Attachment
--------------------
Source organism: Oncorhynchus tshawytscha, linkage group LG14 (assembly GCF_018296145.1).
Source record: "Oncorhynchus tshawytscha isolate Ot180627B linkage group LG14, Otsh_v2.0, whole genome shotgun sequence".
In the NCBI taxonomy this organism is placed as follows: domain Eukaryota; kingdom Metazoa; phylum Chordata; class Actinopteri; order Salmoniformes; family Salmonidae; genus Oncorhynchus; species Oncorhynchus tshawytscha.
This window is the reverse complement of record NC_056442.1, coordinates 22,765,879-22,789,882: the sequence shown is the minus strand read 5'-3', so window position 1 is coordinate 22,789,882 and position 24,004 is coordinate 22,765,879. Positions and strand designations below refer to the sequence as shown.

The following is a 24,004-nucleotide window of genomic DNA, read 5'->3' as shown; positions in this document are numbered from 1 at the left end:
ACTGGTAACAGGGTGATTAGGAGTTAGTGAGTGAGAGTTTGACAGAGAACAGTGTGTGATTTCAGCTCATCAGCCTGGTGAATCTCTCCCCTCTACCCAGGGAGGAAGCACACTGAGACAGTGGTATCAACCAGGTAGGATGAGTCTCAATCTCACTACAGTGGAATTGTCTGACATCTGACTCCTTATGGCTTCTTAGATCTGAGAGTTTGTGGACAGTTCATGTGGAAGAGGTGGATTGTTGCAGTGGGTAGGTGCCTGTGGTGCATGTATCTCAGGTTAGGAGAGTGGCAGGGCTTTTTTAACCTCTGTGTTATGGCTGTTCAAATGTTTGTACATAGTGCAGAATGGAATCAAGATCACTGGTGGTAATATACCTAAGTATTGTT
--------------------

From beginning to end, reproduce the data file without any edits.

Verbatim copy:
Source organism: Oncorhynchus tshawytscha, linkage group LG14 (assembly GCF_018296145.1).
Source record: "Oncorhynchus tshawytscha isolate Ot180627B linkage group LG14, Otsh_v2.0, whole genome shotgun sequence".
In the NCBI taxonomy this organism is placed as follows: domain Eukaryota; kingdom Metazoa; phylum Chordata; class Actinopteri; order Salmoniformes; family Salmonidae; genus Oncorhynchus; species Oncorhynchus tshawytscha.
This window is the reverse complement of record NC_056442.1, coordinates 22,765,879-22,789,882: the sequence shown is the minus strand read 5'-3', so window position 1 is coordinate 22,789,882 and position 24,004 is coordinate 22,765,879. Positions and strand designations below refer to the sequence as shown.

The following is a 24,004-nucleotide window of genomic DNA, read 5'->3' as shown; positions in this document are numbered from 1 at the left end:
ACTGGTAACAGGGTGATTAGGAGTTAGTGAGTGAGAGTTTGACAGAGAACAGTGTGTGATTTCAGCTCATCAGCCTGGTGAATCTCTCCCCTCTACCCAGGGAGGAAGCACACTGAGACAGTGGTATCAACCAGGTAGGATGAGTCTCAATCTCACTACAGTGGAATTGTCTGACATCTGACTCCTTATGGCTTCTTAGATCTGAGAGTTTGTGGACAGTTCATGTGGAAGAGGTGGATTGTTGCAGTGGGTAGGTGCCTGTGGTGCATGTATCTCAGGTTAGGAGAGTGGCAGGGCTTTTTTAACCTCTGTGTTATGGCTGTTCAAATGTTTGTACATAGTGCAGAATGGAATCAAGATCACTGGTGGTAATATACCTAAGTATTGTT